Monthly Archives: January 2010

Look at mine too!

My tree, Christmas 2009

Tulle angel

tulle angel

I was just reading my friend Jenn’s blog and saw a post she wrote last month about the pros and cons of a live, potted Christmas tree. Now I know I’m a total “Jill-come-lately” on this, but… I love, and always have, a live tree too! Here’s some pics of mine this year.

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Filed under personal, potted gardens

Now, that’s better!

Fountain under the Acacia

Originally, when these clients looked out the glass doors of their lovely living room they saw an aged lawn, the trunk and lower branches of a sickly ornamental pear tree, and a picket fence against a very tall, very white wall of their neighbor’s house. Not so pleasing. They probably kept the blinds closed most of the time!

So, they wanted something nice to gaze upon, and thought they might like a fountain, and this is what I gave them. This picture was taken about a year after the garden was planted and it has all matured nicely together. I planted a bamboo hedge up to the fountain, and not very visible in this image is a clump of Papyrus directly behind it. The Acacia baileyana ‘Purpurea’ on the left side of the fountain is filling in quickly, as they do, and is on it’s way to shielding the offending white wall. Around the sides there are Chondropetalum tectorum (Cape Rush) and Iris, and to finish it off, clumps of Sempervivens right in the front. The only part I’m not totally pleased with is that the water plants aren’t doing what I want them to. Yet.

This is one of my most favorite jobs I’ve done so far. (top 3!) Not in small part because the clients were so great to work with, but also because I was able to completely wipe the slate clean and be as creative as I wanted to be!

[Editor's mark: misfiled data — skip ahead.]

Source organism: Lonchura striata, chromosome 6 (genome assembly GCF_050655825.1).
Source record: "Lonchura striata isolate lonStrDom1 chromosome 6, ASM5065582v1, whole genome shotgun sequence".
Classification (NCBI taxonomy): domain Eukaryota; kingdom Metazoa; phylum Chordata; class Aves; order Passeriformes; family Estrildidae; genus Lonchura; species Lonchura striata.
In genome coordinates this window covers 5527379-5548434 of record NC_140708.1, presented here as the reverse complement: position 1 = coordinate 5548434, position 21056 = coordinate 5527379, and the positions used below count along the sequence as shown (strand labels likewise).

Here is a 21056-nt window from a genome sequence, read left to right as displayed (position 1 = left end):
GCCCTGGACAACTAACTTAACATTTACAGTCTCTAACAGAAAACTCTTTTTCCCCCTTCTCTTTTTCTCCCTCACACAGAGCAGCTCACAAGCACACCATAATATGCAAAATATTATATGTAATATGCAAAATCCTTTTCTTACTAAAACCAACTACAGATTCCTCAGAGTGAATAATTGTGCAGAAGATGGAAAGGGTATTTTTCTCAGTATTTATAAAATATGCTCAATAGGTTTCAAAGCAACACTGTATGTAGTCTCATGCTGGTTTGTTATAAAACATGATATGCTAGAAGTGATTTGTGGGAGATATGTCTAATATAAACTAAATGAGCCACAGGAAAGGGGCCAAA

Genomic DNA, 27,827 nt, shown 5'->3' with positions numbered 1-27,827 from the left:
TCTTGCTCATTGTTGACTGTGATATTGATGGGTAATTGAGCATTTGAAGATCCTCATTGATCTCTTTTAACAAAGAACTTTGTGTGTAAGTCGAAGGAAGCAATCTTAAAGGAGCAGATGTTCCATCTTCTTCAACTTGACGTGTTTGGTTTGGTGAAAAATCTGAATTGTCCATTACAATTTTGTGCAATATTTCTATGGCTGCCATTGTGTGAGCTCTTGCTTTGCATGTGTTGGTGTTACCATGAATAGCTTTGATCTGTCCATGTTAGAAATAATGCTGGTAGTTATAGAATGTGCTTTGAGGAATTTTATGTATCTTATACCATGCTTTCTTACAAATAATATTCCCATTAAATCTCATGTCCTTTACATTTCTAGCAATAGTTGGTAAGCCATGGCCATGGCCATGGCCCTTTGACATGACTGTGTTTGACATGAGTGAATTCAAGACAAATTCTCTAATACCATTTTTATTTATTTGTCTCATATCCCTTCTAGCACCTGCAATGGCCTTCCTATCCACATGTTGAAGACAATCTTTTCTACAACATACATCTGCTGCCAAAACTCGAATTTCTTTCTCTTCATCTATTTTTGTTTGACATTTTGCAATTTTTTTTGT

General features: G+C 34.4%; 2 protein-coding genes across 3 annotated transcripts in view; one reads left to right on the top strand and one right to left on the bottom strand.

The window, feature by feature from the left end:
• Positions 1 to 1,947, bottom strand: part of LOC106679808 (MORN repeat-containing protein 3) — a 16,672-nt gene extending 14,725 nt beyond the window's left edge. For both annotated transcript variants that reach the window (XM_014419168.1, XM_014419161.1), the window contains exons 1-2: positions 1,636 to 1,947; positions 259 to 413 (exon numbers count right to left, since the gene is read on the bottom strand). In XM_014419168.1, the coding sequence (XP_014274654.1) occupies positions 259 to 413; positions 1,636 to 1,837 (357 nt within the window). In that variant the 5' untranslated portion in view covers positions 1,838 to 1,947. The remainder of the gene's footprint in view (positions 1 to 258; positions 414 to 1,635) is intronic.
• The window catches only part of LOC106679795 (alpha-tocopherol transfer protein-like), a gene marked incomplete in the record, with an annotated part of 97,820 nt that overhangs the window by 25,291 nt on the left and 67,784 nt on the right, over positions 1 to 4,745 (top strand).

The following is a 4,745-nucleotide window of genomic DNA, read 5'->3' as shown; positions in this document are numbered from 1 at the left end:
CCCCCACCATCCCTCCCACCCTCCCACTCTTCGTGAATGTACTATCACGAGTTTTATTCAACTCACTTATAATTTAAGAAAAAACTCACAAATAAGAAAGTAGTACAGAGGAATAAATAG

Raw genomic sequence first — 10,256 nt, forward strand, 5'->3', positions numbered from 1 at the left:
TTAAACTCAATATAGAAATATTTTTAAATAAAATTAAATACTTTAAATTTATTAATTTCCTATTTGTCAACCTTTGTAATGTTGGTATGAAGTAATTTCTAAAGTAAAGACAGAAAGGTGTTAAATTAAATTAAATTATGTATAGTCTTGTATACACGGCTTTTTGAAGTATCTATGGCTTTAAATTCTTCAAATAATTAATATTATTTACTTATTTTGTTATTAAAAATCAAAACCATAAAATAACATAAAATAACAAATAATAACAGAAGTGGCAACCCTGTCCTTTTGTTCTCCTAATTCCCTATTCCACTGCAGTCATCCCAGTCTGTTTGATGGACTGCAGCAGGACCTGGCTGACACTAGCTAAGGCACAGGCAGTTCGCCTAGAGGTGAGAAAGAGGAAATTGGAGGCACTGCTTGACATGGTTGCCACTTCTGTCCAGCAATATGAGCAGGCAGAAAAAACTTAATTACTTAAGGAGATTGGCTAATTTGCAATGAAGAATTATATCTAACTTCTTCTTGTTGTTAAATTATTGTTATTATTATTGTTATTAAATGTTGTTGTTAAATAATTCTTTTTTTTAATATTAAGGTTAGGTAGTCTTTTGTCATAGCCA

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Filed under fountains, jobs, Ocean Colony, succulents, Uncategorized

New Favorite Author

Wicked Plants, by Amy Stewart

Wicked Plants

The Weed that Killed Lincoln’s Mother and other Botanical Atrocities

by Amy Stewart

Did you know that Abe Lincoln’s mother died from “milk sickness”? Well, I didn’t, and why milk sickness is caused by a weed is something you’ll learn if you read this delightful book by Amy Stewart. Yes, I did just describe her book about “Botanical Atrocities” as delightful. The descriptions of the annoying, toxic and often deadly plants are accompanied by interesting anecdotes that make this book fun to read. Even if you’re not knowledgeable about plants or not interested in gardening, but you do you love a good story(s), you’ll like this book.

Take,  for   example, (but  don’t really  take it or you’ll  get   terribly  sick,  or worse!) the castor bean plant. A deadly poison extracted from it was allegedly used by the KGB in the London “umbrella murder” in 1978. Stewart goes on to describe how and where the plants grow, what parts are toxic and why castor oil, from the same plant, is safe to use. And then there’s Freud, who’s entire outlook on life was changed by the coca plant, or more accurately, the extract from it called cocaine. To quote him, “…I have felt wonderful, as though there had never been anything wrong at all.” This he attributed to a plant that Stewart describes as being able to inspire humans to go to war, both against each other and against the plant.

See what  I  mean? It  sounds cool, doesn’t  it? I bought   my copy at Coastside Books in Half  Moon  Bay, but  it’s available anywhere  fine books are sold. This author has also written some other books worth reading… Google her!


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Filed under book review, garden articles, Uncategorized